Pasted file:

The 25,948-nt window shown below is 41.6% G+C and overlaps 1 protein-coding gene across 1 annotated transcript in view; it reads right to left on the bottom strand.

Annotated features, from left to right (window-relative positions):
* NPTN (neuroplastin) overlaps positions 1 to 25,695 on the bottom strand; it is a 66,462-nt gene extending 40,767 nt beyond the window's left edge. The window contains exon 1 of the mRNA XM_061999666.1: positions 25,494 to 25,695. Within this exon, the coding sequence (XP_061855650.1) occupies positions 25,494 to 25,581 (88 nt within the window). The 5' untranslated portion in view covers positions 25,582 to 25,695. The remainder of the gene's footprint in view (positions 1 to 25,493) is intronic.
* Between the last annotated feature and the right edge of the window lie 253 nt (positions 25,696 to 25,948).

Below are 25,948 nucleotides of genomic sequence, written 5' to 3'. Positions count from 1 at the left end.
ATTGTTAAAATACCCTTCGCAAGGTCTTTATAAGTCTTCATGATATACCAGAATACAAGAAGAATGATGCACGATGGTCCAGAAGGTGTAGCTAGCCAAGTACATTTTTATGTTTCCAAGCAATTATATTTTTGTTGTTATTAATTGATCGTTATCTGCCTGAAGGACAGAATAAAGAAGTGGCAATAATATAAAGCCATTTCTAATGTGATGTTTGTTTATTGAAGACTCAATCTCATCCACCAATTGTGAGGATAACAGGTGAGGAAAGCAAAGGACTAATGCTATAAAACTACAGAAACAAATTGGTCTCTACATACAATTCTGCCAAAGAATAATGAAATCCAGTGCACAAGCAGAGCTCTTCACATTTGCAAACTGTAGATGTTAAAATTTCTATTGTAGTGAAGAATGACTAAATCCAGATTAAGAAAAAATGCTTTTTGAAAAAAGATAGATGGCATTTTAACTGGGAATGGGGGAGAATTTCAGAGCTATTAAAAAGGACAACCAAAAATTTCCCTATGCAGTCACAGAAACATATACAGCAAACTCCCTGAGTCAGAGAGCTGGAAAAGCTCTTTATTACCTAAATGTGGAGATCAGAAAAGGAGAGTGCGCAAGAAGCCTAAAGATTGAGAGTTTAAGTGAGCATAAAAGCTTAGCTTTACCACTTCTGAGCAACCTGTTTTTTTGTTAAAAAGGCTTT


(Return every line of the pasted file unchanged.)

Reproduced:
The 25,948-nt window shown below is 41.6% G+C and overlaps 1 protein-coding gene across 1 annotated transcript in view; it reads right to left on the bottom strand.

Annotated features, from left to right (window-relative positions):
* NPTN (neuroplastin) overlaps positions 1 to 25,695 on the bottom strand; it is a 66,462-nt gene extending 40,767 nt beyond the window's left edge. The window contains exon 1 of the mRNA XM_061999666.1: positions 25,494 to 25,695. Within this exon, the coding sequence (XP_061855650.1) occupies positions 25,494 to 25,581 (88 nt within the window). The 5' untranslated portion in view covers positions 25,582 to 25,695. The remainder of the gene's footprint in view (positions 1 to 25,493) is intronic.
* Between the last annotated feature and the right edge of the window lie 253 nt (positions 25,696 to 25,948).

Below are 25,948 nucleotides of genomic sequence, written 5' to 3'. Positions count from 1 at the left end.
ATTGTTAAAATACCCTTCGCAAGGTCTTTATAAGTCTTCATGATATACCAGAATACAAGAAGAATGATGCACGATGGTCCAGAAGGTGTAGCTAGCCAAGTACATTTTTATGTTTCCAAGCAATTATATTTTTGTTGTTATTAATTGATCGTTATCTGCCTGAAGGACAGAATAAAGAAGTGGCAATAATATAAAGCCATTTCTAATGTGATGTTTGTTTATTGAAGACTCAATCTCATCCACCAATTGTGAGGATAACAGGTGAGGAAAGCAAAGGACTAATGCTATAAAACTACAGAAACAAATTGGTCTCTACATACAATTCTGCCAAAGAATAATGAAATCCAGTGCACAAGCAGAGCTCTTCACATTTGCAAACTGTAGATGTTAAAATTTCTATTGTAGTGAAGAATGACTAAATCCAGATTAAGAAAAAATGCTTTTTGAAAAAAGATAGATGGCATTTTAACTGGGAATGGGGGAGAATTTCAGAGCTATTAAAAAGGACAACCAAAAATTTCCCTATGCAGTCACAGAAACATATACAGCAAACTCCCTGAGTCAGAGAGCTGGAAAAGCTCTTTATTACCTAAATGTGGAGATCAGAAAAGGAGAGTGCGCAAGAAGCCTAAAGATTGAGAGTTTAAGTGAGCATAAAAGCTTAGCTTTACCACTTCTGAGCAACCTGTTTTTTTGTTAAAAAGGCTTT